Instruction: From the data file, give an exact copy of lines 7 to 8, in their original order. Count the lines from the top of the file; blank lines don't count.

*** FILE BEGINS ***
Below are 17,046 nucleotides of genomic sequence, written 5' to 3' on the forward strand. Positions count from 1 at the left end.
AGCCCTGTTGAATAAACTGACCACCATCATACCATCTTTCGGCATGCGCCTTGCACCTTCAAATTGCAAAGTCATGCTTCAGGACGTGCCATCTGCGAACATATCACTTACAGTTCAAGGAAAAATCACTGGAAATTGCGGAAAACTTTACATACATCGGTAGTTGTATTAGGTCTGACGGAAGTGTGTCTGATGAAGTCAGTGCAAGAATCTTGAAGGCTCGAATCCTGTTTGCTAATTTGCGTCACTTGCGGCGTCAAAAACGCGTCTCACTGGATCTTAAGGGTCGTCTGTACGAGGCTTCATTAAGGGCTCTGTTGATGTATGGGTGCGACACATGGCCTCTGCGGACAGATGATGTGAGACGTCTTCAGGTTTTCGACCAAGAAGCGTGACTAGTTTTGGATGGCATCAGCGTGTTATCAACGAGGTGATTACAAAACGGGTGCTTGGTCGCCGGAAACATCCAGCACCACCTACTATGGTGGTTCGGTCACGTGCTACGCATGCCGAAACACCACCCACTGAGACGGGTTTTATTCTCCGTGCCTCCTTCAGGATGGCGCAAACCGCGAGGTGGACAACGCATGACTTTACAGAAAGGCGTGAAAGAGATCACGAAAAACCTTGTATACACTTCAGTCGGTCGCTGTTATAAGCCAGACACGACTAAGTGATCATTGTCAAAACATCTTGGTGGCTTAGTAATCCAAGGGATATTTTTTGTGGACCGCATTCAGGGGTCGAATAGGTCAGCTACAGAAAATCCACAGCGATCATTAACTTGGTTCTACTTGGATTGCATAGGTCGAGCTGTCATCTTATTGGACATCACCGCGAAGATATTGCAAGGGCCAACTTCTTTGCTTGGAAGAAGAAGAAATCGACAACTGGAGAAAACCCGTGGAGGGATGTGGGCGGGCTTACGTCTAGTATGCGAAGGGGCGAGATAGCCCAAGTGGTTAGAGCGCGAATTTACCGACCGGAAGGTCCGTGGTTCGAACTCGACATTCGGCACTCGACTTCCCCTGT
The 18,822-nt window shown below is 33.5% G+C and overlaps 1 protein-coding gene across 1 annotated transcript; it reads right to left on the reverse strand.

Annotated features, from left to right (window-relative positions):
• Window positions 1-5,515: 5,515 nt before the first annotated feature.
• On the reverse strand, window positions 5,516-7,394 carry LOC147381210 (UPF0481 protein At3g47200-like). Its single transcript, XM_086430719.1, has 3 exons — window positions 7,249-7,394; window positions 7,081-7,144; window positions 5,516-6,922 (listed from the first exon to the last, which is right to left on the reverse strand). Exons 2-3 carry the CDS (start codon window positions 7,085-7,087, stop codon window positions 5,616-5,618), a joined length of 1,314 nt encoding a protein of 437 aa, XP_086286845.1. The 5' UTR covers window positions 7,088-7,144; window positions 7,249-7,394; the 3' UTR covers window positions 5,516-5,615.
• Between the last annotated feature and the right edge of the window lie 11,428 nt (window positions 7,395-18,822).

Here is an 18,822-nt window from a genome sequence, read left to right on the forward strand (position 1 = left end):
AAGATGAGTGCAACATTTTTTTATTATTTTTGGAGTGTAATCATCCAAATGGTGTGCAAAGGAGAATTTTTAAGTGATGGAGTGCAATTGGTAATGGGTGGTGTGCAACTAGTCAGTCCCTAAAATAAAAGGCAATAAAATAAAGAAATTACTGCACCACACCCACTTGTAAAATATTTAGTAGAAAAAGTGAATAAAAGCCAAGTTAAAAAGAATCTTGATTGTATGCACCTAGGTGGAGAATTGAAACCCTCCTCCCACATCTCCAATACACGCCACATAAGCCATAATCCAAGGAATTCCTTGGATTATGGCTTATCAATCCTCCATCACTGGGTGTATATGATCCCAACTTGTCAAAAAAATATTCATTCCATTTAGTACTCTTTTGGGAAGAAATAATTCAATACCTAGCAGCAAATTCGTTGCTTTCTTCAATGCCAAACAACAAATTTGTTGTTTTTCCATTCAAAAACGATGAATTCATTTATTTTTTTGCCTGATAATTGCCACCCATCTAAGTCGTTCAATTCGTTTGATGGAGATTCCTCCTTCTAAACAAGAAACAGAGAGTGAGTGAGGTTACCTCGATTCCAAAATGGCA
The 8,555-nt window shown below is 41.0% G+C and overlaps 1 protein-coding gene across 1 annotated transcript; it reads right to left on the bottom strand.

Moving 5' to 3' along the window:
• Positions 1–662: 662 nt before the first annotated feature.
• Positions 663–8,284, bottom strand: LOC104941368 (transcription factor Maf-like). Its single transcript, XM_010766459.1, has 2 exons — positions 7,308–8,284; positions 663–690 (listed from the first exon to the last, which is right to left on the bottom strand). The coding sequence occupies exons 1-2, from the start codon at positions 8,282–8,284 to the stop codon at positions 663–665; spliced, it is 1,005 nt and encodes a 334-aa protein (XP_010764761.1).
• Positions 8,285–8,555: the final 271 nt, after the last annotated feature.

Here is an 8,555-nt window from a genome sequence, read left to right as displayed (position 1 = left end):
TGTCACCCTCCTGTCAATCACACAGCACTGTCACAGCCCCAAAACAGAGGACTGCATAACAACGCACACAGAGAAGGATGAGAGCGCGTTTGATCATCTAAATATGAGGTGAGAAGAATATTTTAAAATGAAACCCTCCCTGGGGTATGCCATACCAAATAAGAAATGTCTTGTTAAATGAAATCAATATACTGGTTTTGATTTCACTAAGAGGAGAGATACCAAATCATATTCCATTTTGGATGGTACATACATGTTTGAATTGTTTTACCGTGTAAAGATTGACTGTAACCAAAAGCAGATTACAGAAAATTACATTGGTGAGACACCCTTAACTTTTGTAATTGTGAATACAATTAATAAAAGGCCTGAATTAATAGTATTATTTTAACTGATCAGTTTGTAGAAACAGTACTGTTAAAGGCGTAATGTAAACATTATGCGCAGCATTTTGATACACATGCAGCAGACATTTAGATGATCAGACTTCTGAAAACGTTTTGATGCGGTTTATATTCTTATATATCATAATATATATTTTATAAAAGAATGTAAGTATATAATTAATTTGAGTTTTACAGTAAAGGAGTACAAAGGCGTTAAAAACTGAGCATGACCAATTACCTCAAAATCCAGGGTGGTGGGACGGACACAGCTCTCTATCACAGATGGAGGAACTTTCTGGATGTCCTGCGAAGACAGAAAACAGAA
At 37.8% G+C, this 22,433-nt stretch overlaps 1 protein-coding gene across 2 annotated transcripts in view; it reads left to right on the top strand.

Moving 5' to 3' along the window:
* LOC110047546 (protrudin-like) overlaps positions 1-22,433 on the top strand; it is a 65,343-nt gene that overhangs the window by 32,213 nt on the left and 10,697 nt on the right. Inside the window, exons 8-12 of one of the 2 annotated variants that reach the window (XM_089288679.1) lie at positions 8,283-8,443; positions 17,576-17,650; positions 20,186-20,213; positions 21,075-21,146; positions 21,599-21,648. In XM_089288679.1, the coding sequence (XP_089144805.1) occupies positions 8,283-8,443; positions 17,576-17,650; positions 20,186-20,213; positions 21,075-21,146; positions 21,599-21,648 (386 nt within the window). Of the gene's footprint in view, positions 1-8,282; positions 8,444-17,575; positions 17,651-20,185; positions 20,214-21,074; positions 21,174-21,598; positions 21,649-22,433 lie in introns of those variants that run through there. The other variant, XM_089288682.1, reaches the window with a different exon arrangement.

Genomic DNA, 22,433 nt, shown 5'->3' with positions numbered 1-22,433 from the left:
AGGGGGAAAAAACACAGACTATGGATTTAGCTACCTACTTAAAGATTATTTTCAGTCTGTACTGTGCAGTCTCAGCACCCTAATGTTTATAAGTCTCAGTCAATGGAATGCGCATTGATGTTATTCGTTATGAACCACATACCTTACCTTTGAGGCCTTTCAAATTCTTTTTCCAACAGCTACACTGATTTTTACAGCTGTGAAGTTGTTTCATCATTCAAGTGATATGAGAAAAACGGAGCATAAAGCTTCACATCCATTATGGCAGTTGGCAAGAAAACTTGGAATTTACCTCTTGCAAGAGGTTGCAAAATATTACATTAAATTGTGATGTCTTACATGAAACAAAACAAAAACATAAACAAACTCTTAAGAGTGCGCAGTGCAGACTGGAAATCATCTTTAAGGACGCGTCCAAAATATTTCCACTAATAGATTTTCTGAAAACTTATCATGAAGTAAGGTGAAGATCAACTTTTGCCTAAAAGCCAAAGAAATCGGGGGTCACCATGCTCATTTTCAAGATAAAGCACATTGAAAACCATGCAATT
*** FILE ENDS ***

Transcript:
• Between the last annotated feature and the right edge of the window lie 11,428 nt (window positions 7,395-18,822).

Here is an 18,822-nt window from a genome sequence, read left to right on the forward strand (position 1 = left end):